Fortuny and the Splendour of Spanish Watercolours. A group of watercolours by Fortuny and his followers on temporary display at the Prado
A new temporary display at the Prado offers a selection of works from the Museum’s 19th-century collections, shown in the “collections presentation room”. This space has been designed to allow for changing displays of 19th-century works that are not normally exhibited to the public and which have been selected for their exceptional quality and interest. Taking advantage of this new gallery, which is located at the end of the 19th-century section, the Museum is now presenting a particularly fine group of watercolours by the great Catalan master Mariano Fortuny and his pupils and followers. Entitled Fortuny and the Splendour of Spanish Watercolours in the Prado, it features thirteen works by the best Spanish watercolourists of the 19th century, revealing the peak of technical perfection that they attained in this technique. The display offers an exceptional opportunity to see these works, given that they are not on permanent display due to the delicate materials of which they are made.
Wednesday 02 March 2011
While watercolour was a medium of artistic expression used throughout the 19th century, the highpoint of this technique was reached in Spain with the work of Mariano Fortuny (1838-1874), whose prominence in the international art world of his day led other Spanish artists to emulate all the aspects of his work that had brought him fame. Like many of his contemporaries, Fortuny used watercolour to capture his impressions and explore ideas. Above all, however, he used it for finished works of a highly pictorial nature that reveal the same remarkable quality and virtuoso technique as his best paintings in oil. As a result, collectors and art dealers of the day esteemed these works as much as his most exquisitely painted and highly-prized oils.
After Fortuny’s premature death many of his Spanish followers continued to produce watercolours of a notably painterly type, although by the end of the century they had increasingly evolved towards an emergent naturalism. Together with some of Fortuny’s most exquisite watercolours, the Prado has outstanding examples in this technique by his followers, reflecting their wide-ranging interests, from Orientalist figures to landscape.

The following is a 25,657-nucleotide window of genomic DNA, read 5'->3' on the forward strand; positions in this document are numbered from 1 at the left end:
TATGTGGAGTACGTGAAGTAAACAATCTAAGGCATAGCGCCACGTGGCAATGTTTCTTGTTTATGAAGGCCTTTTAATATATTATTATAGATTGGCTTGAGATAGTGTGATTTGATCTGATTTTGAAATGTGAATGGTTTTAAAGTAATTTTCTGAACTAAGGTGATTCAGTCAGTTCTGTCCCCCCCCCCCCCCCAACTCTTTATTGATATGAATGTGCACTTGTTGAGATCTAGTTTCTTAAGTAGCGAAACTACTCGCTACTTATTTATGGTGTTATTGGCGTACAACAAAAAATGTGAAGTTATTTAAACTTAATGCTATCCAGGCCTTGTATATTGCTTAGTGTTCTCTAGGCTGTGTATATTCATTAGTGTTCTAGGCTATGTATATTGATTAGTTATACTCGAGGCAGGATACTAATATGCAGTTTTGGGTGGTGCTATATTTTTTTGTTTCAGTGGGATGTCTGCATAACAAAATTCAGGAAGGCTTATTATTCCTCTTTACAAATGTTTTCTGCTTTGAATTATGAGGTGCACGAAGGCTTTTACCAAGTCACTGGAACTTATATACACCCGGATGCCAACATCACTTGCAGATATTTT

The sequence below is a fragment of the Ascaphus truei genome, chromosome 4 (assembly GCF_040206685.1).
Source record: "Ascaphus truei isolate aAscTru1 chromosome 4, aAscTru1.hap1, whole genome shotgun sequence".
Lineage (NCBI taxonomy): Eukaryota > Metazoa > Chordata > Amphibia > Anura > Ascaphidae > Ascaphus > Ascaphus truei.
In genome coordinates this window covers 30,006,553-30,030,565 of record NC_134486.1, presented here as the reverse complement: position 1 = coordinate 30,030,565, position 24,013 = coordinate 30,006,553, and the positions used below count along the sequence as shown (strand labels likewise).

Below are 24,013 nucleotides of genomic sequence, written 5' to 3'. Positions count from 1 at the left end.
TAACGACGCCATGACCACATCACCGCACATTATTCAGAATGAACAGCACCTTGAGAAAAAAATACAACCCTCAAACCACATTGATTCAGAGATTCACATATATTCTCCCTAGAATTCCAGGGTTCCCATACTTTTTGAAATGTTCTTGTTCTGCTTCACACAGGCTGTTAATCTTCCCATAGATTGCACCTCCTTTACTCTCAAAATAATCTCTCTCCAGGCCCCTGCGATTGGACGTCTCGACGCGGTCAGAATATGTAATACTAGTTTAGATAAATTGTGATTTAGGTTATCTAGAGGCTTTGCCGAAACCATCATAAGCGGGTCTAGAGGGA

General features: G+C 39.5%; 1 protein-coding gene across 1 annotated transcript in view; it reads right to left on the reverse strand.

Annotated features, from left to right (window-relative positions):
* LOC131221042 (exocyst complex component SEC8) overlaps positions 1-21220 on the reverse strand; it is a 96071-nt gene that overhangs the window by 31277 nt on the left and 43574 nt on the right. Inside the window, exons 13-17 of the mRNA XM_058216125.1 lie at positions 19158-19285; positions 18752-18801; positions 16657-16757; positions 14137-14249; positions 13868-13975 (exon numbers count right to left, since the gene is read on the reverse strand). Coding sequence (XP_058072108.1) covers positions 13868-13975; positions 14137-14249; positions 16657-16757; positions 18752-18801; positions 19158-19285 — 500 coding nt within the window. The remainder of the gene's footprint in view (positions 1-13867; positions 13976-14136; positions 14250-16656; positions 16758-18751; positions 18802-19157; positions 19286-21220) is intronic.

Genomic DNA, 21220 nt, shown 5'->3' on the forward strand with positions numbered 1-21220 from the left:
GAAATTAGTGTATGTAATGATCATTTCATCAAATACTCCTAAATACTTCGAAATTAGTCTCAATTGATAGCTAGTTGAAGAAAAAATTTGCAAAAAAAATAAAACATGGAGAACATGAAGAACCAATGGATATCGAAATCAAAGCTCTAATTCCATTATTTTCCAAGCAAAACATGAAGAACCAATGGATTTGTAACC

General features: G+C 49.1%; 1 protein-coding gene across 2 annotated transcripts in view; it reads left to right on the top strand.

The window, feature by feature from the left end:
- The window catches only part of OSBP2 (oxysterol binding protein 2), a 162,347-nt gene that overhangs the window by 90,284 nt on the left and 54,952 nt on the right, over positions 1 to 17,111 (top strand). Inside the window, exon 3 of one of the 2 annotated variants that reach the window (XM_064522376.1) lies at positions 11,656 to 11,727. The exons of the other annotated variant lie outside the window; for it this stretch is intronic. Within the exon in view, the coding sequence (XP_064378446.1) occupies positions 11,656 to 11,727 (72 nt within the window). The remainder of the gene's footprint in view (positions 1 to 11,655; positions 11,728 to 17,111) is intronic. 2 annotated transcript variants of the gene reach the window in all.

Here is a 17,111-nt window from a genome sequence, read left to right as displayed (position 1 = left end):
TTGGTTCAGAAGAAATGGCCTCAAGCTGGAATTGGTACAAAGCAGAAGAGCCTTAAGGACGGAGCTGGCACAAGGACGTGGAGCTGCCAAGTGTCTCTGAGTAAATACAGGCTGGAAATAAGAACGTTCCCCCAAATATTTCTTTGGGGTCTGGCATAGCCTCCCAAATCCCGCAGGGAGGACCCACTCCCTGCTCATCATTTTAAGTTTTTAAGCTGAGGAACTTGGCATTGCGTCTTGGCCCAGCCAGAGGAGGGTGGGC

Watercolour was one of the most characteristic modes of artistic expression in the 19th century. Although it was already used by Spanish painters of earlier generations, it reached its high point in Spain with the work of Mariano Fortuny (1838-1874). Fortuny’s prominent position in the international art world of his day resulted in widespread imitation within Spain of all the aspects of this Catalan artist that had brought him fame, particularly his interest in technical experimentation. While Fortuny used watercolour in the same way as many of his contemporaries, with the aim of capturing his impressions of landscapes and of deftly and rapidly conveying his ideas in an immediate manner, he is most noted for his richly pictorial works on paper in this technique, which reveal close parallels with his finest work on canvas. As a result, collectors and art dealers of the day considered Fortuny’s watercolours as important as his most exquisitely painted and highly prized paintings. After Fortuny’s premature death many of his Spanish pupils and followers continued to produce watercolours of a notably pictorial type, revealing themselves as the heirs of an artist who would continue to exercise a wide-ranging influence on Spanish art until the end of the century. Some of Fortuny’s closest friends, such as Martín Rico (1833-1908), learned the secrets of his technique from him and Rico would continue to produce exquisite landscapes and views for the rest of his career. In the last decades of the century the highly refined and virtuoso watercolour landscapes of another of Fortuny’s admirers, José Jiménez Aranda (1837-1903), would become one of the most fully developed expressions of naturalism within Spanish art. Another of the artist’s most devoted pupils, José Tapiró (1836-1913), continued to pursue his master’s interests through the depiction of Orientalist motifs, which he had discovered alongside Fortuny. Tapiró’s principal theme was North Africa, depicted in watercolours with an anthropological focus that links them to realism, in addition to a powerful aesthetic appeal. A later follower of the artist was Antonio Fabrés (1854-1936) who produced watercolours of a dazzling technical brilliance executed on large-format sheets of paper with a crisp, precise technique and a greater emphasis on narrative in comparison to Tapiró. An artist particularly alert to Fortuny’s innovations was José Villegas (1844-1921) who focused on popular types and customs from rural Spain, depicted in carefully-executed, large-format watercolours.